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Member Spotlight: Diane Brown

RH-ISAC Board Member, Diane Brown, shares her career journey and advice for other women in cybersecurity.
Member Spotlight Diane Brown
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This month’s Member Spotlight is someone who is no stranger to our RH-ISAC community. She is a member of the RH-ISAC Board of Directors and a frequent contributor to CISO discussions and events. Today we’re highlighting Diane Brown, vice president of IT risk management and CISO at Ulta Beauty.

Diane started her cybersecurity career in 2003 when her CIO needed someone to head up the new security team. At that time, cybersecurity was not yet a priority for most organizations. However, as the world digitalized, Diane began to recognize her interest in this rapidly developing field. She trained on the job, attending information security conferences and webinars. As the internet became an integral part of doing business, it also served as the knowledge base educating those like Diane learning to protect this new frontier.

After several years of learning on the job, Diane decided to pursue a degree in information security. She graduated in 2011, by which time she was more of a teacher than a student as she had more experience than many of her instructors. That additional training proved beneficial as Diane began to take on additional responsibilities, culminating in her recent promotion to VP of IT risk management and CISO at Ulta Beauty. In her role, Diane ensures that the team is adequately equipped to tackle day-to-day projects and long-term company initiatives, she updates strategy and process improvements, and she works to reduce the overall threat landscape. She also collaborates with Ulta’s senior leadership team to promote security awareness across the organization. Diane discusses this project and how building relationships is an integral part of security awareness in RH-ISAC’s podcast episode, Insights from the 2021 CISO Benchmark Report.

For Diane, educating others on the importance of implementing security from the beginning of a project is one of her favorite things about her role. The other is the constantly changing nature of threats. It’s a night and day difference from her previous role in an accounting office where things would remain static for months on end. The monotony didn’t mesh well with Diane’s personal motto that her day is not complete unless she has learned at least one new thing.

Her dedication to education and collaboration makes her a perfect fit at the RH-ISAC. Diane has been involved with RH-ISAC since its inception and can testify to the importance of sharing. At that time, she had a small cyber team and valued the information shared with her by others. Now, as her program has matured, she has been able to return the favor, providing valuable intel and advice about best practices to peers.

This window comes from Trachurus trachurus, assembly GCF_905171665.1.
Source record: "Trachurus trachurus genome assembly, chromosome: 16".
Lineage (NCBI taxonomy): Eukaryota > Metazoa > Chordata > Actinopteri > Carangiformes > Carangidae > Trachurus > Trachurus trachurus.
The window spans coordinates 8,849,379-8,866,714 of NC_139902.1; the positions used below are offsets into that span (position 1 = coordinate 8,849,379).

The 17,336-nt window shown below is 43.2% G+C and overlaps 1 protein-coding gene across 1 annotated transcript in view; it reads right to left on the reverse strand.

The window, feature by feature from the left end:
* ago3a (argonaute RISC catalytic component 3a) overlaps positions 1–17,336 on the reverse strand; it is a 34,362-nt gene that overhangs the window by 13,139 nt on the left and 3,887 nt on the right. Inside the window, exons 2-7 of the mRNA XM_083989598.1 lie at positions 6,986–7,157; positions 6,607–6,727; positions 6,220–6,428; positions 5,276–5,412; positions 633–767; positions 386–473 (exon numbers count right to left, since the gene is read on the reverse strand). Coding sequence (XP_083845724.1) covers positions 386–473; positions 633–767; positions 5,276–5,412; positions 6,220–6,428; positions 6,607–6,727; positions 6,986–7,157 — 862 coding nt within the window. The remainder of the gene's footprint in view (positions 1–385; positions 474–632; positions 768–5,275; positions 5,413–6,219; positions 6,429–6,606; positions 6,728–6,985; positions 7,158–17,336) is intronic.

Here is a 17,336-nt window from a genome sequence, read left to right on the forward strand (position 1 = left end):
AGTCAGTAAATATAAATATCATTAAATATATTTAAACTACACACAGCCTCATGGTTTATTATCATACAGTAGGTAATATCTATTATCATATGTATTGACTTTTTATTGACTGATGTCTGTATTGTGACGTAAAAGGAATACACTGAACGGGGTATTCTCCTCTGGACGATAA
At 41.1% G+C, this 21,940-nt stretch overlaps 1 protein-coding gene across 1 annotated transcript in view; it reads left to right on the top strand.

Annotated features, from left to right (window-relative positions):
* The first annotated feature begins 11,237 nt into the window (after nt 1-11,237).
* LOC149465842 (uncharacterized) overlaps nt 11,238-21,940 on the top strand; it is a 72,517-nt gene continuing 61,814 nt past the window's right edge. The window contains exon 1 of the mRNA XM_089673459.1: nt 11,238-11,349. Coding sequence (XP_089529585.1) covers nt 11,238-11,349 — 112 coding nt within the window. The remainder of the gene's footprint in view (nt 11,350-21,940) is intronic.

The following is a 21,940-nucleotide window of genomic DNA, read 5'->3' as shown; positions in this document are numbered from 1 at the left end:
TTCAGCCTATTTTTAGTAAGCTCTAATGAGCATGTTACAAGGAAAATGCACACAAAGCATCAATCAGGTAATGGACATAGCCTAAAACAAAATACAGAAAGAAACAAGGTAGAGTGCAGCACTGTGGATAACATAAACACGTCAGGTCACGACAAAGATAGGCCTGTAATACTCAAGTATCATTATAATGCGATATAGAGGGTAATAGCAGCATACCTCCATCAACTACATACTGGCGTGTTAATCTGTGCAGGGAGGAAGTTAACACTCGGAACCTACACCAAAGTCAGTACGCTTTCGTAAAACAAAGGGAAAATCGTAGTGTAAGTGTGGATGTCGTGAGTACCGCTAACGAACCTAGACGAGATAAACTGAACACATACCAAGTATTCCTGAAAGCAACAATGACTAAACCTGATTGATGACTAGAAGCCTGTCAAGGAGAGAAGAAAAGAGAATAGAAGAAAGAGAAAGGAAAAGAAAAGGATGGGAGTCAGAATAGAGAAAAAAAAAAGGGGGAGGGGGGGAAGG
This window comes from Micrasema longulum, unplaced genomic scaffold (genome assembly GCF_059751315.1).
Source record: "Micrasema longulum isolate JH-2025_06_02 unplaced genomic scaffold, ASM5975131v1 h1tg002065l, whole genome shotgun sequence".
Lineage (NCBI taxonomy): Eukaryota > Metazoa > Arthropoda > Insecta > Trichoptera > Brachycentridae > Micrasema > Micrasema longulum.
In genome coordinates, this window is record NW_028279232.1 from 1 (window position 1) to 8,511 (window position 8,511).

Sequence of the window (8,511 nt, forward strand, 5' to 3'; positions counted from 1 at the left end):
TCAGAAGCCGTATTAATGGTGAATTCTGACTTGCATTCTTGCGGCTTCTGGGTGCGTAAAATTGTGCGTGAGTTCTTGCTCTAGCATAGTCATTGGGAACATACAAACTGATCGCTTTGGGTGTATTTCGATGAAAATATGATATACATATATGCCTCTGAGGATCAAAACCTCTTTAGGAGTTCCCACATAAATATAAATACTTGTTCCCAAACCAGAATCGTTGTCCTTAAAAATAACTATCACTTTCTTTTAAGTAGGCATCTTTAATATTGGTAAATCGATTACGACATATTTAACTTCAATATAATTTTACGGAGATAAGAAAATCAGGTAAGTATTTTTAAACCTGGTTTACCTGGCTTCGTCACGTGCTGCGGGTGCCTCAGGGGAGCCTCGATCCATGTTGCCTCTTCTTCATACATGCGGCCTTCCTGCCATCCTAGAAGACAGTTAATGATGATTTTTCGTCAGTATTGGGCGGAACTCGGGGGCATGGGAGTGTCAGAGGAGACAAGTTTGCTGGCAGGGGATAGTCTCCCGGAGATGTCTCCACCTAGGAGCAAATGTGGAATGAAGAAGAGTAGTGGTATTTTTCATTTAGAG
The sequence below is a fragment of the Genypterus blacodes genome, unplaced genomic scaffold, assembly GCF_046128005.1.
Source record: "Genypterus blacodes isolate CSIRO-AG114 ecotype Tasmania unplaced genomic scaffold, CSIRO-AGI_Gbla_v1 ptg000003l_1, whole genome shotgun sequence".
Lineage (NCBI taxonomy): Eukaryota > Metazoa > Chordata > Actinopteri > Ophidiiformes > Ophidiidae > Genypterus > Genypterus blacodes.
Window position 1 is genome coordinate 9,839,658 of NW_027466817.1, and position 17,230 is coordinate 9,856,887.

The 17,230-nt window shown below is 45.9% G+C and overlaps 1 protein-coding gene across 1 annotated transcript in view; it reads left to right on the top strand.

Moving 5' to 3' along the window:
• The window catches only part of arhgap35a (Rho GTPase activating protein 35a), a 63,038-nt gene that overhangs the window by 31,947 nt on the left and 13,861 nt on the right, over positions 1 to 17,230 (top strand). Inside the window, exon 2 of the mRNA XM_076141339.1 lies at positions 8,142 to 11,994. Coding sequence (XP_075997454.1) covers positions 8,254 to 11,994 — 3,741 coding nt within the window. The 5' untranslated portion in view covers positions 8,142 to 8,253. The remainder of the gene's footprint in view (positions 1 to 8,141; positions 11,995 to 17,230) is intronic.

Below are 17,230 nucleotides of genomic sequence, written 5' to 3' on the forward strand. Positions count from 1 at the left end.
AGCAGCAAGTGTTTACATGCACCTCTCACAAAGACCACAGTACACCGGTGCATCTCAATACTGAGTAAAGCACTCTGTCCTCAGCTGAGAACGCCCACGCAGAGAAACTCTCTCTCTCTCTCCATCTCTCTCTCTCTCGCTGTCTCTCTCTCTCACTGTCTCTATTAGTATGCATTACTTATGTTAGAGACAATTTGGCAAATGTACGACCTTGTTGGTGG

“By being a member of this organization, it is like having hundreds of people on your team,” said Diane. “Everyone is willing to step up and answer questions and provide their expertise. We are stronger together.”

Since March is Women’s History Month, we also asked Diane to share some advice for fellow women in cybersecurity who are interested in advancing their careers. Here is what she had to say:

“My advice for women is to not be afraid to take a chance. If I hadn’t raised my hand that day and in the years that followed, I would not be where I am today. The security industry is heavily tilted towards men and having self-confidence in your abilities and not being afraid to speak up is very important. The other thing that is important is building out a network with other security professionals. I am an introvert by nature, and attending events was very difficult for me, so I found one or two security topics that were relevant and studied up on them. [Then at] security networking events, I knew that if I had one or two things that I was very comfortable with, hopefully, the person I am chatting with would also be interested in at least one of those topics.

For women wondering if cybersecurity is right for them, just remember that cybersecurity is not just about technology. If you are one of those people that like to find out why something happened, what caused something to break, and can’t walk away from it until you figure it out, cybersecurity would be a good field for you.”

Check out more women in cybersecurity content on RH-ISAC’s podcast! RH-ISAC’s president, Suzie Squier, interviews Lynn Dohm, WiCyS executive director, to learn how her organization is cultivating a pipeline of talented women.

Interested in joining RH-ISAC’s sharing community? Learn more about RH-ISAC membership on the RH-ISAC website.

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